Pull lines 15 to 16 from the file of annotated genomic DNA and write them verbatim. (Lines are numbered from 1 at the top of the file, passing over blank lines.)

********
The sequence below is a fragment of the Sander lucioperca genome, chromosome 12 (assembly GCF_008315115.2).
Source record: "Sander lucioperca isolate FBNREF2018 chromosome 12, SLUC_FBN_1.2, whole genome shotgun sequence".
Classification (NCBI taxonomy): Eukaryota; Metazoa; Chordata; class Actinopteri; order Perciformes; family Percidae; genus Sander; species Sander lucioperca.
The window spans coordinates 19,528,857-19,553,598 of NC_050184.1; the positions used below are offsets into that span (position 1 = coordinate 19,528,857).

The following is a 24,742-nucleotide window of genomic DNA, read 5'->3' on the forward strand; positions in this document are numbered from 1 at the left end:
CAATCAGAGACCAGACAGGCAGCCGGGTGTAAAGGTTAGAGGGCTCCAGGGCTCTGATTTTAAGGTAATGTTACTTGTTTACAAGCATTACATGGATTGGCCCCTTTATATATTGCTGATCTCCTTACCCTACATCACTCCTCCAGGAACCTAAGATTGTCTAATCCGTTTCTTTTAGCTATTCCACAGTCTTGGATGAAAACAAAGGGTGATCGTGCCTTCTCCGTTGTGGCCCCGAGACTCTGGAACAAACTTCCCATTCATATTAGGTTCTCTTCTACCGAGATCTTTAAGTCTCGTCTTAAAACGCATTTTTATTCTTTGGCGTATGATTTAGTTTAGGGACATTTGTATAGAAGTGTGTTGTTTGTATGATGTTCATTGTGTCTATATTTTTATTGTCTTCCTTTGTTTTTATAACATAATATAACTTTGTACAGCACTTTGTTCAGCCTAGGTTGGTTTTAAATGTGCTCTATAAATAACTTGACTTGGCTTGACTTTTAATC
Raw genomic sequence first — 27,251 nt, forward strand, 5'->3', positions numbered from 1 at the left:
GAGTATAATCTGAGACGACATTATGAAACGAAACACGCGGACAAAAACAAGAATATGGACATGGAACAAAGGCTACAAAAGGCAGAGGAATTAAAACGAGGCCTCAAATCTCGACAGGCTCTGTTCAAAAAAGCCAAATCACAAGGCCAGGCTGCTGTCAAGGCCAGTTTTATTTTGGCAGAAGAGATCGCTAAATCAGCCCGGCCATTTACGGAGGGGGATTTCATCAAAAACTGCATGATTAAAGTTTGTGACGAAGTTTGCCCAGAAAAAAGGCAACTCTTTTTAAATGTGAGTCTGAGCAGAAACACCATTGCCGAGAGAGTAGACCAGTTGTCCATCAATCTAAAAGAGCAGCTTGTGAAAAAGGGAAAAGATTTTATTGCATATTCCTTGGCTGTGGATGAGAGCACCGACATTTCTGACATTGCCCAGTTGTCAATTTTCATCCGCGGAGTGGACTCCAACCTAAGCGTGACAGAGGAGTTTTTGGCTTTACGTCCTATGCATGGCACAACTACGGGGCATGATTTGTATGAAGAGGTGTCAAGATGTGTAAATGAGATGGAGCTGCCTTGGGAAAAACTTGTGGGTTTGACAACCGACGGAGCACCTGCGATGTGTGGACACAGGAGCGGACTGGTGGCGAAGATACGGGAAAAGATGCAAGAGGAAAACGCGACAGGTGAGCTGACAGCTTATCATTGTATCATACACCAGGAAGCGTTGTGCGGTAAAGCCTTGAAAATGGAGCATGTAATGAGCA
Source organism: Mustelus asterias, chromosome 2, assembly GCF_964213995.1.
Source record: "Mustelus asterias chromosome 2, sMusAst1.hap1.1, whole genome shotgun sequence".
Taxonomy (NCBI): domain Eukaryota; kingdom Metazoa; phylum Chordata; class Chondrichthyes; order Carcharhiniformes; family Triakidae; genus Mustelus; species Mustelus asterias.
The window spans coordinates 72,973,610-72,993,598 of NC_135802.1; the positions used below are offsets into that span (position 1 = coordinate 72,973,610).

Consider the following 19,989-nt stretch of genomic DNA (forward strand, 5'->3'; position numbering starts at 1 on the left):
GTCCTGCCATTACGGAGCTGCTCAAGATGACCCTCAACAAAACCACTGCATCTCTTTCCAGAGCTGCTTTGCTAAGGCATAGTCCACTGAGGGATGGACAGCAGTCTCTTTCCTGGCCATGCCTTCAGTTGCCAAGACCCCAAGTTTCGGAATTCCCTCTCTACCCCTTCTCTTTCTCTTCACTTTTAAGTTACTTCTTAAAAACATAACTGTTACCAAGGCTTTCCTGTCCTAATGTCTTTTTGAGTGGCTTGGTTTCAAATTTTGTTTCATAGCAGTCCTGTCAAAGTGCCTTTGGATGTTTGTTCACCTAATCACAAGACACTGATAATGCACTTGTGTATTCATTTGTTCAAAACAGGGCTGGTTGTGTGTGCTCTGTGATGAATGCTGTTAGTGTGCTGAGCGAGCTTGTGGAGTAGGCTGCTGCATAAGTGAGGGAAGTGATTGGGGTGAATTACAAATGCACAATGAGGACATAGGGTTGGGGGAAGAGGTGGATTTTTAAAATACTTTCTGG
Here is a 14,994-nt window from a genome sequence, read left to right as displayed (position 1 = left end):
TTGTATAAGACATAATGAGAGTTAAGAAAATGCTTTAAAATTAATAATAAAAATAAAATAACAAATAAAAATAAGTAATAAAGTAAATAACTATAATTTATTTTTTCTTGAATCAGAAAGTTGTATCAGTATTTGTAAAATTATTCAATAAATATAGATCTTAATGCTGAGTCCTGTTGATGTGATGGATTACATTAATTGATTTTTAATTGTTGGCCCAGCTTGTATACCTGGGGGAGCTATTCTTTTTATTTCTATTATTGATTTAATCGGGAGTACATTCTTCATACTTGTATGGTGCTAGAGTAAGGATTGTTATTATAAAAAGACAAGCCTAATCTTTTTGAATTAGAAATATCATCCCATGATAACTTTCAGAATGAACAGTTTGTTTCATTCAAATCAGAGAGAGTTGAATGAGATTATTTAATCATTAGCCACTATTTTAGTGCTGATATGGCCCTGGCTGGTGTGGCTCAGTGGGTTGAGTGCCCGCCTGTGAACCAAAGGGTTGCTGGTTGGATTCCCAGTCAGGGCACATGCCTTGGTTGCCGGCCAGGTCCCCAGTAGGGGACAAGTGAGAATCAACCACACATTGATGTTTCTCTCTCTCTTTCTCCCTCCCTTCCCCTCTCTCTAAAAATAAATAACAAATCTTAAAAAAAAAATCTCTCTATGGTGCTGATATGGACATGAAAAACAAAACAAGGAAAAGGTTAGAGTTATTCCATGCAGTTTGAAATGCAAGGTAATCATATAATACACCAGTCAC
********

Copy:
Here is a 14,994-nt window from a genome sequence, read left to right as displayed (position 1 = left end):
TTGTATAAGACATAATGAGAGTTAAGAAAATGCTTTAAAATTAATAATAAAAATAAAATAACAAATAAAAATAAGTAATAAAGTAAATAACTATAATTTATTTTTTCTTGAATCAGAAAGTTGTATCAGTATTTGTAAAATTATTCAATAAATATAGATCTTAATGCTGAGTCCTGTTGATGTGATGGATTACATTAATTGATTTTTAATTGTTGGCCCAGCTTGTATACCTGGGGGAGCTATTCTTTTTATTTCTATTATTGATTTAATCGGGAGTACATTCTTCATACTTGTATGGTGCTAGAGTAAGGATTGTTATTATAAAAAGACAAGCCTAATCTTTTTGAATTAGAAATATCATCCCATGATAACTTTCAGAATGAACAGTTTGTTTCATTCAAATCAGAGAGAGTTGAATGAGATTATTTAATCATTAGCCACTATTTTAGTGCTGATATGGCCCTGGCTGGTGTGGCTCAGTGGGTTGAGTGCCCGCCTGTGAACCAAAGGGTTGCTGGTTGGATTCCCAGTCAGGGCACATGCCTTGGTTGCCGGCCAGGTCCCCAGTAGGGGACAAGTGAGAATCAACCACACATTGATGTTTCTCTCTCTCTTTCTCCCTCCCTTCCCCTCTCTCTAAAAATAAATAACAAATCTTAAAAAAAAAATCTCTCTATGGTGCTGATATGGACATGAAAAACAAAACAAGGAAAAGGTTAGAGTTATTCCATGCAGTTTGAAATGCAAGGTAATCATATAATACACCAGTCAC